A Mother’s Lesson

A Mother’s Lesson “Mark! How many times do I have to tell you to make your bed as soon as you wake up? An exasperated homeschool mother glares angrily at her 11 year old son on a late Monday morning and begins to rage, “I’m always having to remind you to put things away and not dawdle over schoolwork. I spank and spank and you still turn the TV on without permission, and you embarrass me terribly because you always, always, always, interrupt when I’m talking on the phone! Look! We have a chart with just a few simple rules on it. What is it going to take for you to learn how to behave? Every day we do the same things! You know what you are supposed to do….. Why aren’t you doing it!!!!!!! You’re driving me crazy! Now go sit in your room and think about it while I try to calm down!” Our homeschooling mother example (maybe its you!) is confronting the major theme problem in rearing and teaching children. “How long will it take my child to learn what I want him to know? How many times should I expect to spank someone for the same disobedience or tell a child to do the same task, or remind him that seven times eight equals 56 (or is it 58? I can’t remember). Anyways, where do I draw the line?” How many times should we expect to remind a child to make his bed? The answer is obvious! It is 70 X 7! (Ponder Matthew 18). Seventy times seven is a certain number for an indefinite one, but a great one. What!? Seventy times seven sounds like forever! Should I expect to be on the road of training, disciplining and reproving a child until he is both an adult and out of my direct oversight? Yes!! Not every child learns at the same rate of speed, some children learn the hard lessons verrry slowwwwlllly. Maybe you were like that. Maybe you still are. Let’s imagine for a moment that the whole reason this is happening every single day is that God is teaching one of life’s really big lessons. Your son’s lesson is an easy one. “Obey your mother and father in the Lord for this is right.” But the lesson you are learning is more complicated and takes a lot longer to learn: You learn that it is not the act of spanking that brings about changes in a child’s life. It is the Holy Spirit. We spank only in obedience to God’s commands. You often cannot see spanking working. This motivates you to not walk by what you see, but to shut your eyes and walk blindly by faith with God leading. Your mind and your sight tells you that spanking is not working, but you cannot see the invisible things which are really at work. You learn that while the work of the Holy Spirit is actually what causes a person to change, you have also been given an important and very real role in this. You are the instrument through which the Holy Spirit will accomplish these changes. How kind and generous is our God! He has chosen and elevated you to perform such important life changing services like Reproving, Disciplining and Training! You learn that children are utterly incompetent, incapable of even the slightest good thing, always, always doing the wrong thing and without hope of ever doing or changing anything of themselves. You learn to say: I am really a forgetful sinner just like my son. God has been so patient, tenderhearted and merciful to me and in thankfulness I can be patient and tenderhearted too. You learn to cling desperately to God on your knees in prayer and beseech him to change your child. You won’t rely on your activities of spanking and reproof to do the work but hope in His promises to reward your good efforts of obedience to Him. You learn perseverance. And try to do better in your part by being more disciplined to spank, train, reprove, and pray with and for your child. Constantly remember that what you want a son to learn you must also learn to do better yourself. Keep this paper, you may need to review it. Learn the lesson well and God will reward you. Your son will rise up and make his bed!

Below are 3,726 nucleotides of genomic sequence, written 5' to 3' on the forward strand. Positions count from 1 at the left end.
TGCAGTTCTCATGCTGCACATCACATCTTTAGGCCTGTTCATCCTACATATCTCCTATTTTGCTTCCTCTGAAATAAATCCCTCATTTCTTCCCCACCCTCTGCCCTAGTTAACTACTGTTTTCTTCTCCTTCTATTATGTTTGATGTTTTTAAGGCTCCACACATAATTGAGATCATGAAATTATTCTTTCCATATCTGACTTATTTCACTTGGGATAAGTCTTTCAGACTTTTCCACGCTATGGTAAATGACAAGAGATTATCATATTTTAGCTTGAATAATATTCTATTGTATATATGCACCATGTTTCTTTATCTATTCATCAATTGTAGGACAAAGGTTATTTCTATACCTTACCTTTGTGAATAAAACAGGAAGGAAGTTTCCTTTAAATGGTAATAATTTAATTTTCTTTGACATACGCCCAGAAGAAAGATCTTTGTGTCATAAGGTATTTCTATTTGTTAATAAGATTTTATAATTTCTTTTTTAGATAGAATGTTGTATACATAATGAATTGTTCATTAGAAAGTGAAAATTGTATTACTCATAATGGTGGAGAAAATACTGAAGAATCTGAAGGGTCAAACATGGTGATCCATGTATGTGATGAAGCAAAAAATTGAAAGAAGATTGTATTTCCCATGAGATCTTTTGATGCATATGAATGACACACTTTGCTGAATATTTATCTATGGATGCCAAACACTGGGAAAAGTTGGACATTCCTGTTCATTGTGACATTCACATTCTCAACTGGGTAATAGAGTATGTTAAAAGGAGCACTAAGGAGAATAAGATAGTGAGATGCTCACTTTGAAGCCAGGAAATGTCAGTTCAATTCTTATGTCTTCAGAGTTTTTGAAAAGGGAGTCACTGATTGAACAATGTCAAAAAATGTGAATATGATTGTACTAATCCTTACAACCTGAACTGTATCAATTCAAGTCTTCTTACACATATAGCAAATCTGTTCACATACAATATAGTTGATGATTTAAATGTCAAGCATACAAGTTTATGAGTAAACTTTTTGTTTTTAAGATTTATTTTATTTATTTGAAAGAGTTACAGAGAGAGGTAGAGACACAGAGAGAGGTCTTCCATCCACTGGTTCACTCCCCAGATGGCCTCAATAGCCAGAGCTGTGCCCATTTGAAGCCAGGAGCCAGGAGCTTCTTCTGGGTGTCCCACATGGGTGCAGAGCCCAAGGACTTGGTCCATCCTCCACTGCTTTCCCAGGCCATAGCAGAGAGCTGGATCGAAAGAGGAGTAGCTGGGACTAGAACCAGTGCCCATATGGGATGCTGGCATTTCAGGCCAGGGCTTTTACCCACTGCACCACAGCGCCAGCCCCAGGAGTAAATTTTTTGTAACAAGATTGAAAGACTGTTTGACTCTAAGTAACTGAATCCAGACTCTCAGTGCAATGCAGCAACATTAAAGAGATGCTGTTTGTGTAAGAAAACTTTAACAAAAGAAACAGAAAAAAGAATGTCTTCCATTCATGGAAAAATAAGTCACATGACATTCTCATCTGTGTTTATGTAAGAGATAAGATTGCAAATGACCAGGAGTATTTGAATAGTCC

2 Responses to A Mother’s Lesson

  1. Jennifer Henn says:

    WOW, when I read this article it makes me cringe because of the way I used to be so impatient with my son. He is now 13 and his sister 8. I give her so much more grace than I ever did him, she struggles with the same issues of staying on task and not forgeting what seems like everything. I see her and realize, “Hey, he is maturing, he is doing better and so will she.” I have learned how to help them to succeed and have to die to myself when it takes more time to train them than it does my other child.
    Thank you for your article, it is important that we encourage one another in bringing our children along and not giving in to frustration.

  2. Star says:

    Wow indeed. I am that mother, I am sad to say; but thankful to know I am not alone. Thanks for the reminder that change comes from the holy spirit. I admit that I have forgotten to seek his help and guidance before loosing my mind, my voice, composure, and my testimony. I am very encouraged, as I implement new behavior.

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